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Health & Science

As Gun Deaths Rise Across The US, Charleston, W.Va. Councilwoman Honors Those Lost To Gun Violence

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Kyle Vass
/
WVPB
Deanna McKinney reviews her notes before a gun violence awareness event Saturday, Jun. 26, 2021 in Charleston, W.Va.

A recent analysis of data from the Washington Post shows the average number of gun deaths per day is 14 people higher than it was in the last six months of 2020. That was the deadliest year yet for gun violence in America. The report was published not long after the City of Charleston experienced its deadliest month for gun violence in decades.

In April of this year, there were five gun deaths in Charleston within a span of 18 days. According to a report from the city, that’s the highest number of gun deaths in a single month in more than 20 years.

Last week at Haddad Riverfront Park, Charleston City Councilwoman Deanna McKinney held a vigil honoring victims of gun violence in the city. McKinney and volunteers set up oversized pictures of the victims in front of the amphitheater’s stage. The pictures showed their faces, their names and the day they were killed.

McKinney has held this event every year since 2014. That’s when her own son, Tymel McKinney, was shot while eating pizza on her front porch. She said gun violence has only gotten worse since he was killed.

“We're not having any discussions about it. After the funeral, there's not a mention of it again. I think that's the problem we forget. And, that's why I have pictures out here with names and the date; so we don't forget,” McKinney said.

India Frith is McKinney’s niece and volunteered at the event. Frith said she recognized a lot of the faces in the pictures in front of the stage.

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Kyle Vass
Pictures of fifteen people who have died from gun violence line the stage at Haddad Riverfront Park Saturday, Jun. 26, 2021 in Charleston, W.Va.

“I lost my cousin Tymel, my god-sister Chastanay Joseph. I lost some friends I went to school with — Treykwon Gibson, Nathaniel Spivey,” Frith said.

Frith, who’s 20, says in her short life, she’s already been to several funerals for young people who have been killed by guns in the city. She added it’s one of the reasons she plans on leaving the state.

“I plan on moving out of West Virginia to not stay here, because you know, the memories here, the people that I've lost,” she said.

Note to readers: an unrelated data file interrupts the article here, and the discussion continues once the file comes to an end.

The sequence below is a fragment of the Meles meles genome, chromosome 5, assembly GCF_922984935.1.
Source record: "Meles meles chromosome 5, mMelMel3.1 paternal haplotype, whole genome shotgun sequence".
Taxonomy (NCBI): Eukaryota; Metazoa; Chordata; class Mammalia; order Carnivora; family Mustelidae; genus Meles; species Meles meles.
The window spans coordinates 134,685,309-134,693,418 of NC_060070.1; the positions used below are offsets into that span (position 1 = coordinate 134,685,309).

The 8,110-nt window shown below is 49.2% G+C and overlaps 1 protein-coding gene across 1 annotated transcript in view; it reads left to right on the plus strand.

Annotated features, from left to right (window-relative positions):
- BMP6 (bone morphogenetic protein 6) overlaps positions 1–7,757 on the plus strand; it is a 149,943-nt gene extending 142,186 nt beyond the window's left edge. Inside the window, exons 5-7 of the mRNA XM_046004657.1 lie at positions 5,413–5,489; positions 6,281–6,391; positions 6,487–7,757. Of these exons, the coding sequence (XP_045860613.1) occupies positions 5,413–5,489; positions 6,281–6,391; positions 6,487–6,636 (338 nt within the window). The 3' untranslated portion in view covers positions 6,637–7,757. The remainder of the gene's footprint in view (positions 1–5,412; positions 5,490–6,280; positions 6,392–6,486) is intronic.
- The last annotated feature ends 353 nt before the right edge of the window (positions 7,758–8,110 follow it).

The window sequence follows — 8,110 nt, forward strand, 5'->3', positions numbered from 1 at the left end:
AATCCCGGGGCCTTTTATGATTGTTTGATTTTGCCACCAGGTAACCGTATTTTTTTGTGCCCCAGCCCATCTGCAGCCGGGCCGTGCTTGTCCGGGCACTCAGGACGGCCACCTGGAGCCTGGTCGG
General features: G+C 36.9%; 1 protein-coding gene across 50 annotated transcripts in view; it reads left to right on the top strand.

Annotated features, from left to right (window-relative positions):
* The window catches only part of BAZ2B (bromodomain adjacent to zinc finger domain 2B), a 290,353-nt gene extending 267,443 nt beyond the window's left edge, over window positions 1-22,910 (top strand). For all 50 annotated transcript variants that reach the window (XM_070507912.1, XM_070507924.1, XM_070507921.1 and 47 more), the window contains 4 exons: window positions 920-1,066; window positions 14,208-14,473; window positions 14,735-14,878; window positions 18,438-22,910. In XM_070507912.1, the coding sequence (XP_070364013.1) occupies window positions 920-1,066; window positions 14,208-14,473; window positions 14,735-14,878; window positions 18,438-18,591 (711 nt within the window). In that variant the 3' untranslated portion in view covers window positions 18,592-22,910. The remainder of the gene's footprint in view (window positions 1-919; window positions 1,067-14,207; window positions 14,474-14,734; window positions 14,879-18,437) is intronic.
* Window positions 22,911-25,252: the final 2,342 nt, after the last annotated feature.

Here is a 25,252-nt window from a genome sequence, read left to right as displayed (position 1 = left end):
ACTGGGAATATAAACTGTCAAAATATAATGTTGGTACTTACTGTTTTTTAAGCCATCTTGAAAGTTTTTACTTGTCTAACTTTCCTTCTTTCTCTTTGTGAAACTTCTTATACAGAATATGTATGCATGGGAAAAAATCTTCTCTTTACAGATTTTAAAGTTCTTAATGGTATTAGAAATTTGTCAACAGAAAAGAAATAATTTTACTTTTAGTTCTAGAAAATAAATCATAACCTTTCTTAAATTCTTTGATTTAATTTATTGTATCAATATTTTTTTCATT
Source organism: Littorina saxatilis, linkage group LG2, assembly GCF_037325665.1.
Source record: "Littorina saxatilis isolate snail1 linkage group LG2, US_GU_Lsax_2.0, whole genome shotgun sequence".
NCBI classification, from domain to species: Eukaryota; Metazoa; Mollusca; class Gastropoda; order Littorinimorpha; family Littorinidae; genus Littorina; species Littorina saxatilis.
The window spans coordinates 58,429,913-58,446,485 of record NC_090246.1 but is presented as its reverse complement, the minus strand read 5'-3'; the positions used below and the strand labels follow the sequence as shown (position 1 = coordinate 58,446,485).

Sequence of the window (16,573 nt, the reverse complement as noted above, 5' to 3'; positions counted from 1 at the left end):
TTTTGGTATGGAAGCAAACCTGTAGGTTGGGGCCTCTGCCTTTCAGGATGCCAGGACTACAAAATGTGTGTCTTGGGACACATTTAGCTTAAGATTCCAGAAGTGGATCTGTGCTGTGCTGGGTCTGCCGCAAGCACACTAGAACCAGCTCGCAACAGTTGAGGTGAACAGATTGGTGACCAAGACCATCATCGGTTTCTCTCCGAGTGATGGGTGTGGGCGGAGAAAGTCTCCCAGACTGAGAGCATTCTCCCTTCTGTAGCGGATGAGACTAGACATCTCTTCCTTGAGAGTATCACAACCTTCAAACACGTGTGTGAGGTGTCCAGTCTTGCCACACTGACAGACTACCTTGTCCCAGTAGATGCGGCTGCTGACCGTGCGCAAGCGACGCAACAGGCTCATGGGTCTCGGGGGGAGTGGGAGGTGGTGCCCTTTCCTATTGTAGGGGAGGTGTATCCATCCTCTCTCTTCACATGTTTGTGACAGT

She said she wishes she could’ve had a normal childhood. As a kid, she rarely went outside to play. To this day, she has to vet potential friends before deciding weather or not to hang out with them.

“I watch who's around me. Because, you hear some of these stories about like, you know, one of them was killed by some of his friends,” Firth said. “I feel like I have to keep looking over my shoulder. I'll be like, ‘I think it's best that we not, hang out or be friends like that.’”

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Kyle Vass
Colleen Moran sits in her office where she sees patients in Charleston, W.Va. Moran is a psychologist who works with children.

The stress of worrying about getting shot weighs heavy on a lot of young people according to Colleen Moran. Moran is a child psychologist for Harmony Health in Charleston.

“For most of us, it would be a once in a lifetime event. For these kids, they expect to hear [gunshots] nightly,” Moran said. “There are kids that come into therapy and you say, ‘So tell me some good things that are going on.’ And, the child looks at you and says, ‘We didn't hear any gunshots last night.’”

Moran worked on Charleston’s West Side as a psychologist at Mary C. Snow, a majority Black elementary school. She said the fear of gun violence is especially strong there.

“There was one individual with whom I worked, who was having a very difficult day at school that day,” she said. “So, they brought the child to me. Come to find out that the child had been up most of the night because the house that they were staying in, had been shot at for the third time. That kind of fear, that kind of experience, that kind of trauma is extremely difficult for children to deal with, because they never feel safe in the one place that they ought to feel the safest––their home.”

Moran added that it’s not unusual for people living in constant fear of gun violence to seem emotionless or even detached when describing what they’ve experienced.

“That's self preservation. Because, if you fully felt the loss and the impact of every single victim of gun violence, you would not be able to function,” Moran said.

As for the event, very few people turned out to remember those whose faces lined the stage. There were more pictures of victims than people in the crowd. McKinney said she was disappointed in the turnout.

“It's really hard, especially with a community where you don't participate, you don't get involved,” McKinney said. “It shouldn't take you to lose someone to get involved. Or, when you lose someone you're looking for all the support and all these people rally around you. We are supposed to be there for each other at all times.”


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